Senate Republican Caucus Concerned with Massive Overspending on Capital Budget; Questions Propriety of Ignoring 90-day Session Limit
Juneau - Noting that the Senate majority leadership may have overstepped its bounds by violating the 90-day session limit when it continued to conduct business beyond midnight of April 18, Sen. Con Bunde, R-Anchorage, today questioned whether legislation passed after the deadline might be found illegal by a court.
"It's an odd phenomenon, that we encourage the average Alaskan to do his or her civic duty and get involved with their government, yet, when they do that, and pass an initiative that limits our sessions to 90 days, the majority has no qualms about ignoring that limit," Bunde said. "This is simply the predictable result of poor management of the first 89 days of the session."
"I note that several of the majority's top priority bills, such as the bloated capital budget and the bill to de-couple gas taxes from oil taxes, passed after the deadline. The leadership of the 26th Legislature may not have broken the law, but has certainly broken new ground by ignoring the limit set by the initiative. Does this signal that the Legislature will extend itself as a matter of course in future years?"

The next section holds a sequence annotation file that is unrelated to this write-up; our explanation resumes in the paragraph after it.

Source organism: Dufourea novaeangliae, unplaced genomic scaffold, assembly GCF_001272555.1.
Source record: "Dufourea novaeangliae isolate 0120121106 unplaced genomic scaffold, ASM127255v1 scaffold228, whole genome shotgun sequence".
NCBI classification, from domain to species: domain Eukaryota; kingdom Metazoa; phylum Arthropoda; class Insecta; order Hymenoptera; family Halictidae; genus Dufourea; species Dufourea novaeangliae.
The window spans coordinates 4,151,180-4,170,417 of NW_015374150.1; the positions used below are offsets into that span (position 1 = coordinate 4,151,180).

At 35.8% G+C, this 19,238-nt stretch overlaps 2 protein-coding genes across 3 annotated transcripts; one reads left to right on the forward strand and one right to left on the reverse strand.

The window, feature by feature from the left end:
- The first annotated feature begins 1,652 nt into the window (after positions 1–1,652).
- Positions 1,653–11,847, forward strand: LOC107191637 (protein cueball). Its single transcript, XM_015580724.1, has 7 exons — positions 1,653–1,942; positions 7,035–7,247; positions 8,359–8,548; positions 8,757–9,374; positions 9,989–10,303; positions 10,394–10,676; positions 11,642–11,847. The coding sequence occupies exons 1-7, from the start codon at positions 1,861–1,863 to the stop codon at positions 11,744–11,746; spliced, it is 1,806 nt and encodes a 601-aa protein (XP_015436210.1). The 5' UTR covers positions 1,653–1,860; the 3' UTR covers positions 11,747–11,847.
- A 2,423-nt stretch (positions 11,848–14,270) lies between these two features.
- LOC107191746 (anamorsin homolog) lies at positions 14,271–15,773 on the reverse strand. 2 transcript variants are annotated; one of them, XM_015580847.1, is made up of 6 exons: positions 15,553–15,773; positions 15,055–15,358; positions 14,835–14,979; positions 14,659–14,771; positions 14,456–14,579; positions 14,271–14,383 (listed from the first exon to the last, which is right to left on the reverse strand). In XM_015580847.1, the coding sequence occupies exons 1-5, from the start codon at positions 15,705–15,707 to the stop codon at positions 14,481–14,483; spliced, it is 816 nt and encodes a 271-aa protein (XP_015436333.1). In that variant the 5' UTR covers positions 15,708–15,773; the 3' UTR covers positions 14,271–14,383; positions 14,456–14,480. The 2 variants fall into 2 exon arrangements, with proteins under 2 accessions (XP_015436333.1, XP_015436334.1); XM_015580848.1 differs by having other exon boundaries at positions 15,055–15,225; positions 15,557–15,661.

Bunde repeated his concern about the size of the capital budget, which spends a total of more than $3 billion. "We have spent far too much now, and will rue the day when realize we have spent our future security to satisfy our current wants, well beyond our needs," Bunde said.
Sen. Tom Wagoner said he was disappointed that the capital bill included $75 million for a new crime lab in Anchorage, a project he has been fighting all session. "Two former directors of the crime lab have made it clear that this project is way bigger and much more costly than the State of Alaska needs," Wagoner said.
Sen. Fred Dyson said he supported the process in the capital budget when it left the Senate. "The House added 28 pages and we had four minutes to look at it," said Dyson. "I cannot approve that amount of spending without some time for analysis."